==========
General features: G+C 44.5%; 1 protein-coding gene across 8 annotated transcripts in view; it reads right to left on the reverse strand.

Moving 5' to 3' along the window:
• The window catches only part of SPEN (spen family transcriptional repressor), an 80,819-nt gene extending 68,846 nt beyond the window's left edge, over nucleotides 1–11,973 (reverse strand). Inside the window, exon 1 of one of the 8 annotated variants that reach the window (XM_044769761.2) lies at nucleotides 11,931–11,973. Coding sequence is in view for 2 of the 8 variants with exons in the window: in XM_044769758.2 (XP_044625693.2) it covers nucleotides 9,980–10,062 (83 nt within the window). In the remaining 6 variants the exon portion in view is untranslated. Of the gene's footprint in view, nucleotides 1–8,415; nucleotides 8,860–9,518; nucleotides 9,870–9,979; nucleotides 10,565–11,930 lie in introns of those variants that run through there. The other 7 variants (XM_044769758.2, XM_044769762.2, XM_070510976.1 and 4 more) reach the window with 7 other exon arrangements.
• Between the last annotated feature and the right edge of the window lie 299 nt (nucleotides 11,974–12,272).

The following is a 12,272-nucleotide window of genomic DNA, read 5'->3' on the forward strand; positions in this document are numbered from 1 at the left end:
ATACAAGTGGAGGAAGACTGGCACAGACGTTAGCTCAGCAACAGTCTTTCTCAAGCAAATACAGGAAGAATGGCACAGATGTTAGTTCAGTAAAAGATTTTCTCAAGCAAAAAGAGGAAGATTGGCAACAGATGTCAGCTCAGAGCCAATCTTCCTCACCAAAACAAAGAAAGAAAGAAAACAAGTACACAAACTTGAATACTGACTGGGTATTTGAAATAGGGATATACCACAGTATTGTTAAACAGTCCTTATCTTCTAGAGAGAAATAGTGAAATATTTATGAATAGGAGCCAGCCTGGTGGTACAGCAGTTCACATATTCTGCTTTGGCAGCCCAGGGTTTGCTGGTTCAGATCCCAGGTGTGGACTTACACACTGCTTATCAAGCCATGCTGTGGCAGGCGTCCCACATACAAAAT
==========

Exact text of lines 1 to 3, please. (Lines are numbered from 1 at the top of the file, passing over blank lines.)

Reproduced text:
General features: G+C 44.5%; 1 protein-coding gene across 8 annotated transcripts in view; it reads right to left on the reverse strand.

Moving 5' to 3' along the window:
• The window catches only part of SPEN (spen family transcriptional repressor), an 80,819-nt gene extending 68,846 nt beyond the window's left edge, over nucleotides 1–11,973 (reverse strand). Inside the window, exon 1 of one of the 8 annotated variants that reach the window (XM_044769761.2) lies at nucleotides 11,931–11,973. Coding sequence is in view for 2 of the 8 variants with exons in the window: in XM_044769758.2 (XP_044625693.2) it covers nucleotides 9,980–10,062 (83 nt within the window). In the remaining 6 variants the exon portion in view is untranslated. Of the gene's footprint in view, nucleotides 1–8,415; nucleotides 8,860–9,518; nucleotides 9,870–9,979; nucleotides 10,565–11,930 lie in introns of those variants that run through there. The other 7 variants (XM_044769758.2, XM_044769762.2, XM_070510976.1 and 4 more) reach the window with 7 other exon arrangements.